The Château Élan organic garden is a far cry from what it used to be — a clay tennis court.
"It wouldn't drain properly, so a layer of moss would always grow on it and we had to continually scrape it off," said Doug Rollins, Château Élan vice president of sales and marketing.
"After a while, we just stopped using it."
Aside from the usual moss growth, the tennis court went dormant, until staff saw it in a whole new light.
"I was scouting locations for our garden when I came down here and saw the court," Rollins said.
"It seemed like the perfect place for a garden and a really good way to recycle an old tennis court."
And with that thought, and a few tweaks, the area was reborn and given a new purpose.
"Last year was the first year for the garden. We had six (raised-bed garden boxes)," said Marc Suennemann, the resort's executive chef.
"They basically supplied herbs and vegetables for the culinary studio's cooking classes and demonstrations."
Today, there are 16 planting boxes in the resort's garden.
"We have collard greens, sweet potatoes, different varieties of tomatoes, zucchini, squash, eggplant and of course herbs," Suennemann said.
"We're looking into planting some berry bushes along the fence and adding some pole beans.
"As we go along, we'll see what works and what doesn't. The sweet potatoes will probably grow like crazy, so we're probably going to have to downsize those."
While they are taking a more laid-back wait-and-see approach to testing out which crops will grow best, the resort's staff of chefs were very deliberate in their decision to be pesticide-free.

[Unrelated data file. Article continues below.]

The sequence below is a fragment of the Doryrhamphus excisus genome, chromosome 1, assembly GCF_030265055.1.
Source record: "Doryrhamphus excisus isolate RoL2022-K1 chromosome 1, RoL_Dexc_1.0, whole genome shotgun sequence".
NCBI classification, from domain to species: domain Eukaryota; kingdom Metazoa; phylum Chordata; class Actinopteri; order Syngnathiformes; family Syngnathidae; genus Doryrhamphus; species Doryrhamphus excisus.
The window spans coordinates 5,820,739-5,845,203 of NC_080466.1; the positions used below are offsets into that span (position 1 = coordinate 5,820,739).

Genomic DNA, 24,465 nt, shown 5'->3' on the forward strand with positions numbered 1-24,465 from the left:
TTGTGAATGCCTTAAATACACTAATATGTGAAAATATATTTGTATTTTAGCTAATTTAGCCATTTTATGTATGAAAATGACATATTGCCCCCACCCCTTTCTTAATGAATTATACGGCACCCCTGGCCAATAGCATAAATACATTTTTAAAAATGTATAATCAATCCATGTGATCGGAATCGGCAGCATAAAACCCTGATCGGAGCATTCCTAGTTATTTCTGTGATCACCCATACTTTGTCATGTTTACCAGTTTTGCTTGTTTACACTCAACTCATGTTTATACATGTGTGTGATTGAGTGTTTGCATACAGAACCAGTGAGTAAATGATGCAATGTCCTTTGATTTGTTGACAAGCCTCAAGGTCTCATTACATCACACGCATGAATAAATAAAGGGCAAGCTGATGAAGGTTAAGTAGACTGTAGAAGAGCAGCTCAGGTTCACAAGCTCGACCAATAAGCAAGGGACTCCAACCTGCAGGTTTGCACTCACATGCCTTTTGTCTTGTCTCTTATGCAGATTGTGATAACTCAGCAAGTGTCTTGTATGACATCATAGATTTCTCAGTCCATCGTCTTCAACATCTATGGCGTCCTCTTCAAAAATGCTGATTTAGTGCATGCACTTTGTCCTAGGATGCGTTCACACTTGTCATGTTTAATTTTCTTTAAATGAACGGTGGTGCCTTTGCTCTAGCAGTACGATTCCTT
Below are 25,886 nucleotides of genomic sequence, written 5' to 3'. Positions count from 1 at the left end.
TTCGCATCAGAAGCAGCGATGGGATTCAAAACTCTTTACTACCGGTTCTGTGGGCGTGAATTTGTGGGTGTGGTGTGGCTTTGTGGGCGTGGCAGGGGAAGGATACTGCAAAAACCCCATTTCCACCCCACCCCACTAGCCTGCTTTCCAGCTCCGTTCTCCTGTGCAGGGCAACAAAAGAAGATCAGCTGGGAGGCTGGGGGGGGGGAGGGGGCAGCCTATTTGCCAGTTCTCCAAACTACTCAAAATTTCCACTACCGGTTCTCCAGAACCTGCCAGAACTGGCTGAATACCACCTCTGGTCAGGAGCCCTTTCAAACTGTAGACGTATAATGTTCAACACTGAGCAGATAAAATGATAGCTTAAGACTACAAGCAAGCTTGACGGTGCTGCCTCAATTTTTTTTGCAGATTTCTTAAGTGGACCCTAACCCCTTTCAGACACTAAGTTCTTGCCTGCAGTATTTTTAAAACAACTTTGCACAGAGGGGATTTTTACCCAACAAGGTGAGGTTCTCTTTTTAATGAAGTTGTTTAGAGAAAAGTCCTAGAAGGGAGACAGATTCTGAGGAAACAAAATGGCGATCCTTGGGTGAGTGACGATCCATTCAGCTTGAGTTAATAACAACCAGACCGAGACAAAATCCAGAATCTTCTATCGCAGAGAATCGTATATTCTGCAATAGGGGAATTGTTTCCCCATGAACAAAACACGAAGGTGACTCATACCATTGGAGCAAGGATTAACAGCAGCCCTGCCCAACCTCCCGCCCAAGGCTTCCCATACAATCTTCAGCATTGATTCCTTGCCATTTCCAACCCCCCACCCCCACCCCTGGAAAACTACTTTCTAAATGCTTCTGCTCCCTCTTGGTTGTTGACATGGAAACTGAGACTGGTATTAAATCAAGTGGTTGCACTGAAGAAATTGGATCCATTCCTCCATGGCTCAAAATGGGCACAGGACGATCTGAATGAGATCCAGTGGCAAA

"Everyone wants to be healthy, so they want to know where their food is coming from and if any pesticides were used. So we decided to go organic all of the way," Suennemann said.
"Besides us watering, it's basically nature doing all of the work.
"We did a lot of research and learned that there are different herbs that you can plant with different vegetables to keep bugs away. Dill is good for keeping bugs away from tomatoes and radishes and mint go together very well."
Even though they are a number of weeks off from harvesting their crops, the staff is already envisioning what they could do with their fresh produce.
"I see us being able to do more farm-to-table dining experiences, where the guests would come out and pick their food and then take it back to the culinary studio to prepare," Rollins said.
"And we'd like to take one of our restaurants all the way organic using our produce and organic (meat) from a local farm. It would probably be late summer or early fall before we are able to do that though."
Although their spring plantings are just a few days old, and suffering slightly from the recent chill, Suennemann is very optimistic about the garden's future.
"In another month, things will be very nice," he said.
"It's going to be lush and green — hopefully."